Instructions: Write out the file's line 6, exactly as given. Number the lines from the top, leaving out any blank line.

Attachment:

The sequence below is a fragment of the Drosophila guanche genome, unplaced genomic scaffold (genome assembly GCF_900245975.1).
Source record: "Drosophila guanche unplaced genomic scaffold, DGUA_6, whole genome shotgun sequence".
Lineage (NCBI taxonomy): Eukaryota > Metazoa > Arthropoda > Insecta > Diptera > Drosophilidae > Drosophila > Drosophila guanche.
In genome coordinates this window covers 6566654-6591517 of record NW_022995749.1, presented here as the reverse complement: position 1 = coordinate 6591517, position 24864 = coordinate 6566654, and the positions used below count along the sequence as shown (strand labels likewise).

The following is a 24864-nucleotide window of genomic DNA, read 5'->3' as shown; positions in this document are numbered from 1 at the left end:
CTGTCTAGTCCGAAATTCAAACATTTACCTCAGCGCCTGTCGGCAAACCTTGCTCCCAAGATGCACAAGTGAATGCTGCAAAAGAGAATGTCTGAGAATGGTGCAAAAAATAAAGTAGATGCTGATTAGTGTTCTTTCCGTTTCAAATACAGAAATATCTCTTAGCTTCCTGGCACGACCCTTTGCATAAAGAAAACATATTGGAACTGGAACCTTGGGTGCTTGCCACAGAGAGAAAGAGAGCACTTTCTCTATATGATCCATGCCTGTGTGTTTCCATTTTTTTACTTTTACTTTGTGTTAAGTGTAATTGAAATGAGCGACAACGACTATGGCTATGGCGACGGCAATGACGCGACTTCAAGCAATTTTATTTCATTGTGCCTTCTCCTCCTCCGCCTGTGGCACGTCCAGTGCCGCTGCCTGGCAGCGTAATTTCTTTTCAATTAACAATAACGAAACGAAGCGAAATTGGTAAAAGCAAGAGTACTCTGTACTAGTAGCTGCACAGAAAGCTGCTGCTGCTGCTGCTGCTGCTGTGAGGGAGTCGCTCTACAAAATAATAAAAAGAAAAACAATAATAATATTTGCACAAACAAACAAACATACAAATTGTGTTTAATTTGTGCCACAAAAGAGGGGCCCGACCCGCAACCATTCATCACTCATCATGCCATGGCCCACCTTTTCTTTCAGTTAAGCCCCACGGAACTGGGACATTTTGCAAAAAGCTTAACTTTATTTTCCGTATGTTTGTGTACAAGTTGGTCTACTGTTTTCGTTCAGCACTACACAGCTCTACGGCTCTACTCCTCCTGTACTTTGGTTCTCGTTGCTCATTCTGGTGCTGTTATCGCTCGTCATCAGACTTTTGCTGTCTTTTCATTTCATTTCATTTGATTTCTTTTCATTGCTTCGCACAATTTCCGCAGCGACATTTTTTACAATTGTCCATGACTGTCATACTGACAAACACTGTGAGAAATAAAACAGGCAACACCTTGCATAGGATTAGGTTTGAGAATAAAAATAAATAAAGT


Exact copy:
CTGTCTAGTCCGAAATTCAAACATTTACCTCAGCGCCTGTCGGCAAACCTTGCTCCCAAGATGCACAAGTGAATGCTGCAAAAGAGAATGTCTGAGAATGGTGCAAAAAATAAAGTAGATGCTGATTAGTGTTCTTTCCGTTTCAAATACAGAAATATCTCTTAGCTTCCTGGCACGACCCTTTGCATAAAGAAAACATATTGGAACTGGAACCTTGGGTGCTTGCCACAGAGAGAAAGAGAGCACTTTCTCTATATGATCCATGCCTGTGTGTTTCCATTTTTTTACTTTTACTTTGTGTTAAGTGTAATTGAAATGAGCGACAACGACTATGGCTATGGCGACGGCAATGACGCGACTTCAAGCAATTTTATTTCATTGTGCCTTCTCCTCCTCCGCCTGTGGCACGTCCAGTGCCGCTGCCTGGCAGCGTAATTTCTTTTCAATTAACAATAACGAAACGAAGCGAAATTGGTAAAAGCAAGAGTACTCTGTACTAGTAGCTGCACAGAAAGCTGCTGCTGCTGCTGCTGCTGCTGTGAGGGAGTCGCTCTACAAAATAATAAAAAGAAAAACAATAATAATATTTGCACAAACAAACAAACATACAAATTGTGTTTAATTTGTGCCACAAAAGAGGGGCCCGACCCGCAACCATTCATCACTCATCATGCCATGGCCCACCTTTTCTTTCAGTTAAGCCCCACGGAACTGGGACATTTTGCAAAAAGCTTAACTTTATTTTCCGTATGTTTGTGTACAAGTTGGTCTACTGTTTTCGTTCAGCACTACACAGCTCTACGGCTCTACTCCTCCTGTACTTTGGTTCTCGTTGCTCATTCTGGTGCTGTTATCGCTCGTCATCAGACTTTTGCTGTCTTTTCATTTCATTTCATTTGATTTCTTTTCATTGCTTCGCACAATTTCCGCAGCGACATTTTTTACAATTGTCCATGACTGTCATACTGACAAACACTGTGAGAAATAAAACAGGCAACACCTTGCATAGGATTAGGTTTGAGAATAAAAATAAATAAAGT